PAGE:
Beginning with a cover of the Muddy Waters standard, “Mannish Boy,” the album gets off to an upbeat start. While technically a cover song, Hendrix only borrowed the lyrics from the original. His version has its own groove, and is easily one of the top tracks on the album. The track that really separates itself from the others, however, is “Hear My Train a Comin’.” Other versions of this song have been released previously, but this rendition features Hendrix in top form as a lead guitar player, providing a textbook example of his signature fuzz guitar tone. In addition, the track features all of the original Jimi Hendrix Experience members, and accentuates just how well his primary band played together. Throughout this seven-and-a-half minute jam, Mitch Mitchell and Jimi Hendrix play off one another rhythmically, providing insight into their familiarity with one another as musicians.
For the student of Jimi Hendrix, some of the selections serve as primary sources for further analysis of his writing process. For example, there is an instrumental version of “Sweet Angel” that is every bit as good as the vocal version that appeared on the first posthumous Hendrix release, Cry of Love (1971). Since the rhythm guitar track is so prominent sans vocals, this new track serves as an example of Hendrix’s unparalleled prowess as a rhythm guitar player.
Another gem is “Cherokee Mist,” recorded during the same period as Electric Ladyland (1968). This song contains an interlude very similar to one that appears on the psychedelic masterpiece “1983… (A Merman I Should Turn to Be),” which many consider to have been Hendrix’s magnum opus. Perhaps this newly released version of “Cherokee Mist” can be viewed as a sketchbook, hinting at parts that may have been adapted for that powerful work.
One of the aspects of this collection that makes it so intriguing is that Hendrix can be heard functioning in a variety of roles. He plays with a variety of personnel over the course of this recording: the original Experience members Mitch Mitchell and Noel Redding, in addition to members from the Band of Gypsys (1970) album, Buddy Miles and Billy Cox. As a bit of a departure, this album presents Hendrix as the lead guitar player on “Georgia Blues” with Lonnie Youngblood fronting the group on vocals and saxophone. Other tracks of interest include collaborations with Johnny Winter on “Things I Used to Do” and Stephen Stills on both “$20 Fine” and “Woodstock,” which features Hendrix on bass. Interestingly, this version of “Woodstock” was recorded months before Crosby, Stills, Nash & Young recorded their hit rendition of the Joni Mitchell song.
Both Sides of the Sky is an important addition to the Hendrix catalog. It displays Hendrix in a variety of roles—pioneering electric guitarist, skilled songwriter, and psychedelic innovator. As with all Hendrix releases, though, the best tracks leave the listener emotionally conflicted. While his groundbreaking spirit shines throughout this album, we’re left to ponder what might have been had he not died so young. Jimi Hendrix transcended racial barriers and emerged as arguably the most influential electric guitarist of all time. The release of Both Sides of the Sky can only serve to strengthen this argument.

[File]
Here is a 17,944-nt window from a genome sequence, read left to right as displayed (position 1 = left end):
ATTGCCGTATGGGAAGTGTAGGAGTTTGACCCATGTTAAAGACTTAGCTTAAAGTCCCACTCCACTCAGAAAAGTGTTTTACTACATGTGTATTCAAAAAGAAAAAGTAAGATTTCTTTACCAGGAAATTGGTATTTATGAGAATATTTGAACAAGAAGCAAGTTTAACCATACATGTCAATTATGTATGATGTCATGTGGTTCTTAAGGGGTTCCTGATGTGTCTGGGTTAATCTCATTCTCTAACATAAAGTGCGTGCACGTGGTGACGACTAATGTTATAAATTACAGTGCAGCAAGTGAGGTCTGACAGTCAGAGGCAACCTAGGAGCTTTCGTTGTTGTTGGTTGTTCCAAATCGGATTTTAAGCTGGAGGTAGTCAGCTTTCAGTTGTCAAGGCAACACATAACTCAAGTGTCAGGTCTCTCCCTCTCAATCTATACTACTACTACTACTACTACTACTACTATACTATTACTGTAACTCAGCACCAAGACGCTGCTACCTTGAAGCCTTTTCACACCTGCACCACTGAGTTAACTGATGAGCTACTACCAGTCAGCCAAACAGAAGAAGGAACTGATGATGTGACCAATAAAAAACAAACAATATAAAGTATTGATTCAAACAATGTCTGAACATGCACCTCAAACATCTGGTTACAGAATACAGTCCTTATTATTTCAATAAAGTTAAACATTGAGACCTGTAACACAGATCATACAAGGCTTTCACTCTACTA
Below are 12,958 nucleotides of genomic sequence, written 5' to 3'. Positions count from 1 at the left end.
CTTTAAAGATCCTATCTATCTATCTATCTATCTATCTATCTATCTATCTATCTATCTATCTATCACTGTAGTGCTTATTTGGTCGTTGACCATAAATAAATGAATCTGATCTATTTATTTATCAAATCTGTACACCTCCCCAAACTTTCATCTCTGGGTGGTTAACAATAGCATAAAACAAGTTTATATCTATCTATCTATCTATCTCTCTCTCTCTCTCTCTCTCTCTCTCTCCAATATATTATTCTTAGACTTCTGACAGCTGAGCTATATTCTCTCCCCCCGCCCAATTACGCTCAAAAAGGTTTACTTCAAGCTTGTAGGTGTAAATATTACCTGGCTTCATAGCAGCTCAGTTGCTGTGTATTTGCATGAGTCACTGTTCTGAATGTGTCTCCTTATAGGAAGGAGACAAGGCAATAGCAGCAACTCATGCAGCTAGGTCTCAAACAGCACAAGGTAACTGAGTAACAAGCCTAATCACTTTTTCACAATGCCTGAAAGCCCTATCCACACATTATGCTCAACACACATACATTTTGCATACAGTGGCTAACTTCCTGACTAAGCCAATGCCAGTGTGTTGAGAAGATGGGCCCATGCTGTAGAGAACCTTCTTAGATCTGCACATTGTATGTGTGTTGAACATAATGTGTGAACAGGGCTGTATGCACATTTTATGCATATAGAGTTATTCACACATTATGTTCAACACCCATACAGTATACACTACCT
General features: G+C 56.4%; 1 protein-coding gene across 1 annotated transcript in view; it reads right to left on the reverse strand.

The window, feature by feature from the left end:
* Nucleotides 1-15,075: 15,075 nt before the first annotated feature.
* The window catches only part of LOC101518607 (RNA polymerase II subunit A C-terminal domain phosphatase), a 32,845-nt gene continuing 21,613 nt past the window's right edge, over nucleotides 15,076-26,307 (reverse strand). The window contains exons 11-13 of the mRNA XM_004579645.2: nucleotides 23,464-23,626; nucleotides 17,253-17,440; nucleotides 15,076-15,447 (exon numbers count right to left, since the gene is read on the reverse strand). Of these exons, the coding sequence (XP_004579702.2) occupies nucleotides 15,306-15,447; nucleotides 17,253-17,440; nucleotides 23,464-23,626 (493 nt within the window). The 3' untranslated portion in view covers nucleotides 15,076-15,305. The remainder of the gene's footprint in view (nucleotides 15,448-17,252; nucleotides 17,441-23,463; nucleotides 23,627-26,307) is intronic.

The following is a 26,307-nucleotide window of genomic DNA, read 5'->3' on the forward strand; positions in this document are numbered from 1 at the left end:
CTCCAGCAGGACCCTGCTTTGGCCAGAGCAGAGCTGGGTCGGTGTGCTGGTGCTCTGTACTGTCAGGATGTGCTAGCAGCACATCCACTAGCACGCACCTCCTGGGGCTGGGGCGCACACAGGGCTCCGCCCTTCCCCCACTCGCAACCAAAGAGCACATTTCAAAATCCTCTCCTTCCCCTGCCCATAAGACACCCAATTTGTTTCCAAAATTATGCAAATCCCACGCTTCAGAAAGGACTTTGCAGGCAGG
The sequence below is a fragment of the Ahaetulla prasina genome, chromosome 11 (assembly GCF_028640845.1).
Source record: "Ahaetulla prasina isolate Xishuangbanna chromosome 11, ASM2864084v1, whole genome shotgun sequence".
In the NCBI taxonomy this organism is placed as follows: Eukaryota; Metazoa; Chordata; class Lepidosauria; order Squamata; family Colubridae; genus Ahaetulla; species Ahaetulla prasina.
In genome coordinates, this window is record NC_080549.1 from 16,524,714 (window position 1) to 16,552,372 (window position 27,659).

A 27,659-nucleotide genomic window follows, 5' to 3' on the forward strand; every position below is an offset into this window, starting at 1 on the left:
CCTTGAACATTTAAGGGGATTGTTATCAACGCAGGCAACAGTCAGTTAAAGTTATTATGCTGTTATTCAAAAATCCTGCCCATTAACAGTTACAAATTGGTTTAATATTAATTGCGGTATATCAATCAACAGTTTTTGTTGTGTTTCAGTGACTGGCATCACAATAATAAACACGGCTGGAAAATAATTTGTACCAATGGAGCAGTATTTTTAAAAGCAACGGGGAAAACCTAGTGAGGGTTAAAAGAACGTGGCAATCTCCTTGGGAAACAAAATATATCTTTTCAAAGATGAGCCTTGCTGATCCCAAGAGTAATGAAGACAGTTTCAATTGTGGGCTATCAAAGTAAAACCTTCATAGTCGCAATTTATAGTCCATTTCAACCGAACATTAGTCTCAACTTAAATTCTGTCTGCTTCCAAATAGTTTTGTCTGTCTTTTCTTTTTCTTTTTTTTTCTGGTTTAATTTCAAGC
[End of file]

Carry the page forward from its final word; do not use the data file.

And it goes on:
Formats: 2-CD set, LP (1 disc, 14 tracks), digital
Release date: February 23, 2018
In continuation of our focus on one of the industry’s greatest blues/jazz singers, Nina Simone’s The Colpix Singles showcases her pre-civil rights activist era releases. Simone’s professional career began in 1958 at a mere age of 25 with Bethlehem Records, but after the initial success of her hit “Porgy ( I Loves You Porgy), she moved on Columbia Picture’s recording company, Colpix Records. Simone’s forthcoming induction into the 2018 Rock & Roll Hall of Fame has now spurred Warner Music into releasing a collection of the 7” singles Simone cut for Colpix. Remastered in mono, seven of the tracks are available in their original edits for the first time since the 1960s.
In this 27 track, two-disc offering, one can easily hear how her previous musical experiences fostered both her voice and performance maturity, as the songs recorded with Colpix reflect smoother, more controlled renditions of a diversified pool of well-known ballads. The first single from Disc 1, “Chilly Winds Don’t Blow,” was written by Hecky Krasnow, who was best known for Columbia’s novelty scores of “Frosty the Snowman” and Rudolph The Red Nosed Reindeer.”
Live recordings made at The Town Hall in Midtown Manhattan in September, 1959 include “The Other Woman” and “It Might as Well be Spring,” which originally appeared on her Colpix debut album, The Amazing Nina Simone. The Archives of African American Music and Culture provided Warner Music with a rare copy of Simone’s “If Only For Tonight” and “Under The Lowest” (Colpix 156) for inclusion on this disc. Simone also showcases her blues prowess on the release “Nobody Knows You When You’re Down and Out,” and the B-side “Black Is The Color Of My True Love’s Hair,” which would become one of her signature songs.
Disc 2 includes a hauntingly whimsical rendition of “Cotton Eyed Joe,” complete with Simone’s piano stylings running in the background. Soon after, she croons of lost respectability and newfound reliance on “You Can have Him.” From the opening strains, Simone’s powerful alto flows from the speakers, meandering its way into the ears and hearts of its listeners via its audial and lyrical flows.